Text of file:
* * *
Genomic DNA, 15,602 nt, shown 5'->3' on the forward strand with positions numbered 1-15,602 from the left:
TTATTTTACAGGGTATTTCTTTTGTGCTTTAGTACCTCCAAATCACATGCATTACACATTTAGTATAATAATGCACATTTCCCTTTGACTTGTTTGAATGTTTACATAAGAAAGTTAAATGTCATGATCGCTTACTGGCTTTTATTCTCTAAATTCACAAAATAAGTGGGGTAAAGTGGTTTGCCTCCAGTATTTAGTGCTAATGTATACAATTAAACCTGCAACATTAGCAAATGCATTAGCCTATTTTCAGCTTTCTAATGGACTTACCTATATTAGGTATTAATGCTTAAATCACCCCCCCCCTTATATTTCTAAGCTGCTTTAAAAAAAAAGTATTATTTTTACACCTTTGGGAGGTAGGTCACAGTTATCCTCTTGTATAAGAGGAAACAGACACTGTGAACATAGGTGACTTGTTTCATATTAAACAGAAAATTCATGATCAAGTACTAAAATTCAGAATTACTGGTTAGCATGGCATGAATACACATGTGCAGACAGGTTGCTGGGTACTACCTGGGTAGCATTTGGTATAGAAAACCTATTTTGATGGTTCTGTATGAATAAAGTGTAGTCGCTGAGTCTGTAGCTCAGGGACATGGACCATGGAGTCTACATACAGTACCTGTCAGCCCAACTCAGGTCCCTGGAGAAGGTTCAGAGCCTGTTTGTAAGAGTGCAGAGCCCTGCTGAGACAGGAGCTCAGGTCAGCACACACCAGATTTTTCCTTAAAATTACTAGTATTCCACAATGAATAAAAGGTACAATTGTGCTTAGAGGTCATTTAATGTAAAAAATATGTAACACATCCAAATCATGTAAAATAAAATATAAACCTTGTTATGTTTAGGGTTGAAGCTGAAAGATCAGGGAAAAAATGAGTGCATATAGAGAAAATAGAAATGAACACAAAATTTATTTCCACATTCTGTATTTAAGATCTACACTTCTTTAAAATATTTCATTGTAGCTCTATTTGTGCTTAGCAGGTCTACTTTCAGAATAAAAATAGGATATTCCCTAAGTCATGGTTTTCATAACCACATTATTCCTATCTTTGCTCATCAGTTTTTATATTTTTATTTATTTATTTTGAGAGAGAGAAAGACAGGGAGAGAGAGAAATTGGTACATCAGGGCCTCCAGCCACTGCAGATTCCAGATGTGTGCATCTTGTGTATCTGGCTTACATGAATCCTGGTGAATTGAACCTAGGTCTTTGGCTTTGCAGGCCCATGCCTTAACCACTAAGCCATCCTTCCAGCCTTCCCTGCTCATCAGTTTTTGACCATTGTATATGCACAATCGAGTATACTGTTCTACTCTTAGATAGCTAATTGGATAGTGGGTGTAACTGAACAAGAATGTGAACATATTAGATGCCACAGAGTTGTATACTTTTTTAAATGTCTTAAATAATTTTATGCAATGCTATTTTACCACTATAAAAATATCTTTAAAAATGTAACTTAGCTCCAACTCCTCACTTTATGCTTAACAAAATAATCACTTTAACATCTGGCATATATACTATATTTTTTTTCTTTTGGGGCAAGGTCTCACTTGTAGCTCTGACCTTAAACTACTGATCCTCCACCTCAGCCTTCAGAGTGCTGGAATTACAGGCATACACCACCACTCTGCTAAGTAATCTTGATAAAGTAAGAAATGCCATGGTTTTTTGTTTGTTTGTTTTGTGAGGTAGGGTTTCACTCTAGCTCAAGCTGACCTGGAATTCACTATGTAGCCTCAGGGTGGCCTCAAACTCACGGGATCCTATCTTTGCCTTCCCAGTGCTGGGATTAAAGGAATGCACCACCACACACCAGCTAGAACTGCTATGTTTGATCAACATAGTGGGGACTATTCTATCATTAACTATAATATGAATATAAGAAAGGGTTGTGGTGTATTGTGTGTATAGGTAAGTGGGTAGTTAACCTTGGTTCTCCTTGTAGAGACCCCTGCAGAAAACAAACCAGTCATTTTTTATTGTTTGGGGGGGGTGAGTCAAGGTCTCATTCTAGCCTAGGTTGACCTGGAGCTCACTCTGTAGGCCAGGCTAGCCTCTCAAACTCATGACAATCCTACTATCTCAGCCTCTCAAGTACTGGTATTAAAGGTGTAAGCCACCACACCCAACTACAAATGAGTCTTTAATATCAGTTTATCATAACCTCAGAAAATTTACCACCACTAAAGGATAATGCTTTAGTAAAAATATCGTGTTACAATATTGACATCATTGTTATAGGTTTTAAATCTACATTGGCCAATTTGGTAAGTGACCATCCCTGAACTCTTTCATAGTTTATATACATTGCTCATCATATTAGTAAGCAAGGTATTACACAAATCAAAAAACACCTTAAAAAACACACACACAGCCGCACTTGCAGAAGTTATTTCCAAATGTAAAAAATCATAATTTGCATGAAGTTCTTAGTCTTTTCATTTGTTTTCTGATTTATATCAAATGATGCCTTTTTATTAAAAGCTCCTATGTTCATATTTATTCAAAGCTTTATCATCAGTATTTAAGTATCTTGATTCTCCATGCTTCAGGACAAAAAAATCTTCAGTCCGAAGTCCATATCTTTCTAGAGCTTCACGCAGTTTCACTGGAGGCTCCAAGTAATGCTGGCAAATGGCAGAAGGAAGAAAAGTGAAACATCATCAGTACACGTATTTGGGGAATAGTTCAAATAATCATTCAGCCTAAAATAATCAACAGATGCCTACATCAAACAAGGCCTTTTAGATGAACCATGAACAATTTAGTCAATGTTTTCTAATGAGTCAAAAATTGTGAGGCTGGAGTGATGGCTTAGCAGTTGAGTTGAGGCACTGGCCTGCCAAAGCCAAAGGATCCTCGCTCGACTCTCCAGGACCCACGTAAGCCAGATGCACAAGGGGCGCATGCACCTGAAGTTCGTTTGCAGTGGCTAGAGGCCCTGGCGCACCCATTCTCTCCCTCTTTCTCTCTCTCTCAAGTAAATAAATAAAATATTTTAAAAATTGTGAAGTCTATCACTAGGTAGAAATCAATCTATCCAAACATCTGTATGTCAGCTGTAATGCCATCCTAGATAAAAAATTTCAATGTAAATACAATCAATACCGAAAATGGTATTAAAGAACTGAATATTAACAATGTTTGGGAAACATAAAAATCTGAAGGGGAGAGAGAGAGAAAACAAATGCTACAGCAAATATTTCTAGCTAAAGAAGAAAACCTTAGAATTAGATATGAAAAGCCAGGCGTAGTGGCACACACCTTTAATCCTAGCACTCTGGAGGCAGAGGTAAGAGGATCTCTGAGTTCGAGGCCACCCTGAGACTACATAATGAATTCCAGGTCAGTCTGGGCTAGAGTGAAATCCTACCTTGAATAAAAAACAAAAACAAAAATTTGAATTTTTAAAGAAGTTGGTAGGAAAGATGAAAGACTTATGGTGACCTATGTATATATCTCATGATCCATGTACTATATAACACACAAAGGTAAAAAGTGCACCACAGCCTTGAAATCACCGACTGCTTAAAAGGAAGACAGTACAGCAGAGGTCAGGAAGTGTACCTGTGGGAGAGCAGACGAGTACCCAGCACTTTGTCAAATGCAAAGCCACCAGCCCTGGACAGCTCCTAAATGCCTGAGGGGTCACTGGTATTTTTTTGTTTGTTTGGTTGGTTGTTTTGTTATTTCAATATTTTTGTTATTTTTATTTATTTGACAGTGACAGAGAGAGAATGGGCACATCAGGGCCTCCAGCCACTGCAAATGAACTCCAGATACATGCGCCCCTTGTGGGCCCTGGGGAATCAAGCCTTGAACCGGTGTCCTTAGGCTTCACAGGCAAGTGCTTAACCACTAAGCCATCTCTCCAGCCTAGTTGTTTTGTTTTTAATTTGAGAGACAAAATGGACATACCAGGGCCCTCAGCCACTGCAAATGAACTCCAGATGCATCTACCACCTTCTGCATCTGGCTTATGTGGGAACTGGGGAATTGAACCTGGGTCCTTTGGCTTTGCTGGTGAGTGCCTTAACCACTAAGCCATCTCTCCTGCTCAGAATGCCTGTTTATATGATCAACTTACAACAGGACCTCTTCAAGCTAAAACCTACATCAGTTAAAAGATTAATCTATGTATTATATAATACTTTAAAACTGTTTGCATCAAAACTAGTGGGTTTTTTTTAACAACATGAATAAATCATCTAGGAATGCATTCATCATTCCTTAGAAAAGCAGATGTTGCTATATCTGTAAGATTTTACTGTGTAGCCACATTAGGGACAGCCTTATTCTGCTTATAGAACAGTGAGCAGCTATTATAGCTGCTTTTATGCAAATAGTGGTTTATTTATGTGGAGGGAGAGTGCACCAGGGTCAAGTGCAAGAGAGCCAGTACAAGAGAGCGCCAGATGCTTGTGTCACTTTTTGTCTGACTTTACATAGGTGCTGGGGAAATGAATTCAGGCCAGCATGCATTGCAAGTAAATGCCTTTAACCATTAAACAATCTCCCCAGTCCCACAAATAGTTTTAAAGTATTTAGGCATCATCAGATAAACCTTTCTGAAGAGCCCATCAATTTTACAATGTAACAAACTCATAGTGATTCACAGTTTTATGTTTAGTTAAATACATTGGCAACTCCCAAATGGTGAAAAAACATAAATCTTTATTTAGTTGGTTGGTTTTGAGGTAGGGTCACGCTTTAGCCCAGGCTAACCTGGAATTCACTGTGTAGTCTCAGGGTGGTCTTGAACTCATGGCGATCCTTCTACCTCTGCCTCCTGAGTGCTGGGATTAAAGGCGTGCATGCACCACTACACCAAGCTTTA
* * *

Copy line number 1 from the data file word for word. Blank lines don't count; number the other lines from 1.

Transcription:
Genomic DNA, 15,602 nt, shown 5'->3' on the forward strand with positions numbered 1-15,602 from the left: